A wife and mother of five children was killed when she was hit by a car as she was walking in a crosswalk at an intersection. The family sued the driver and the city. At the close of evidence, the city unsuccessfully moved for a directed verdict on the grounds the undisputed evidence established it was entitled to design immunity under Government Code §§ 830.4 and 830.6. The jury returned a special verdict in favor of plaintiffs. The jury found that the intersection was in a dangerous condition at the time of the incident, the condition created a reasonably foreseeable risk that this kind of incident would occur, thecity had notice of the dangerous condition long enough to protect against it, and the dangerous condition was a substantial factor in causing plaintiffs’ harm. As to the driver of the car, the jury found she was not negligent, and assigned 100 percent of the responsibility for plaintiffs’ harm to the city. The jury awarded plaintiffs $3,214,134 in damages comprised of $14,134 for funeral and burial expenses, $1.2 million for past non-economic losses, and $2 million for future non-economic losses. In reversing, the Court of Appeal agreed with the city that the design immunity defense insulates it from liability for any dangerous condition of the intersection. (Gonzales v. City of Atwater (Cal. App. 5th Dist., Dec. 15, 2016) 2016 Cal. App. LEXIS 1092.)

Personal Waiver of Jury Trial Requirements in Conservatorship proceedings.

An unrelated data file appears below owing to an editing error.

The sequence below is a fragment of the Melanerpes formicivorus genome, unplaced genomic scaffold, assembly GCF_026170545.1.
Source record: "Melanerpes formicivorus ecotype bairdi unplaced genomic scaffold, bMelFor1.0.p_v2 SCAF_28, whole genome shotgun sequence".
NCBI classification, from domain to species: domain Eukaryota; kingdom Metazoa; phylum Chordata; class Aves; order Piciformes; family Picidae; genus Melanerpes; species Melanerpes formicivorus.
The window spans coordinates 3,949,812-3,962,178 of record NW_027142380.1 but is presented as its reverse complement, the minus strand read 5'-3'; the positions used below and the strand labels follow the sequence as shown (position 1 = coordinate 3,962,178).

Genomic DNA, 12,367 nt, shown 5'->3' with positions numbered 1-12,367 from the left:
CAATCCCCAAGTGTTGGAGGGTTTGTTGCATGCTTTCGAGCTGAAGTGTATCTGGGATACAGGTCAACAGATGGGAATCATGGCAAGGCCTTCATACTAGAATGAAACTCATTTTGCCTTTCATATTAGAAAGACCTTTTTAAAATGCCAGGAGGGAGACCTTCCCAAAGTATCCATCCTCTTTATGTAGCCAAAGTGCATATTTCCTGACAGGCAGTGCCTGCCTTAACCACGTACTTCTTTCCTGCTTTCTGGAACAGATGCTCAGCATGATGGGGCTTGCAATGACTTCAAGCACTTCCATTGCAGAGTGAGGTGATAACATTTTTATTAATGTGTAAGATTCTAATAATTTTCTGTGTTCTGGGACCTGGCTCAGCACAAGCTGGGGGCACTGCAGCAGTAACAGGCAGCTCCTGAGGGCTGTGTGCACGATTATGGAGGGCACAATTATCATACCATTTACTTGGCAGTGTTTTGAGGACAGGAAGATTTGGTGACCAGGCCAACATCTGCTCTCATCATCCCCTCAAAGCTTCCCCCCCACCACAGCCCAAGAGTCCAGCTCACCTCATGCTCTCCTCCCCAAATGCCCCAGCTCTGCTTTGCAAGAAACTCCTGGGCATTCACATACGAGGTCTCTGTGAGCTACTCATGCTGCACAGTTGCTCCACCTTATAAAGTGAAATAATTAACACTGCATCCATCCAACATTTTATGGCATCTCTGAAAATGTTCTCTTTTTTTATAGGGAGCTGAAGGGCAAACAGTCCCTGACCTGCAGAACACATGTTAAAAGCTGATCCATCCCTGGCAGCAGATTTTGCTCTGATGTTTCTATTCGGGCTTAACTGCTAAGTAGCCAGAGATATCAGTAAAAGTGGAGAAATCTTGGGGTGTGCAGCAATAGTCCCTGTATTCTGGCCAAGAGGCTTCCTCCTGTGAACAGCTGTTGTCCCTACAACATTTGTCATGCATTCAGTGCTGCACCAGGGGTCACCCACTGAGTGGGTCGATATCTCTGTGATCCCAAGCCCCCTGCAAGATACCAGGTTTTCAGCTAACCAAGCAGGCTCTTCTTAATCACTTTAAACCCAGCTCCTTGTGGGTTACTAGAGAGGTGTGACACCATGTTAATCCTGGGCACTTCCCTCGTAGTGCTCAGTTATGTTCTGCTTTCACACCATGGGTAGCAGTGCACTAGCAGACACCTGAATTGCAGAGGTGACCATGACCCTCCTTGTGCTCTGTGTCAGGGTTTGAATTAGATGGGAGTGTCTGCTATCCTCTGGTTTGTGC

In conservatorship proceedings under the Lanterman-Petris-Short Act (Welf. & Inst. Code, § 5000 et seq.), the trial court must obtain a personal waiver of a jury trial from the conservatee, even when the conservatee expresses no preference for jury trial. In the present case, the trial court appointed respondent C.S. as probate conservator for her niece, appellant B.C., who suffered cardiac arrest and brain damage from the combined effect of methamphetamine and alcohol.  The Court of Appeal held:  “[P]robate conservatorships do not require a personal waiver of the conservatee’s right to a jury trial because the proceedings pose no threat of confinement and are conducted ‘according to the law and procedure relating to the trial of civil actions, including trial by jury if demanded by the proposed conservatee.’” (Conservatorship of B.C. (Cal. App. 2nd Dist., Div. 6, Dec. 16, 2016) 2016 Cal. App. LEXIS 1096.)

Libel Allegations Do Not Involve Protected Activity.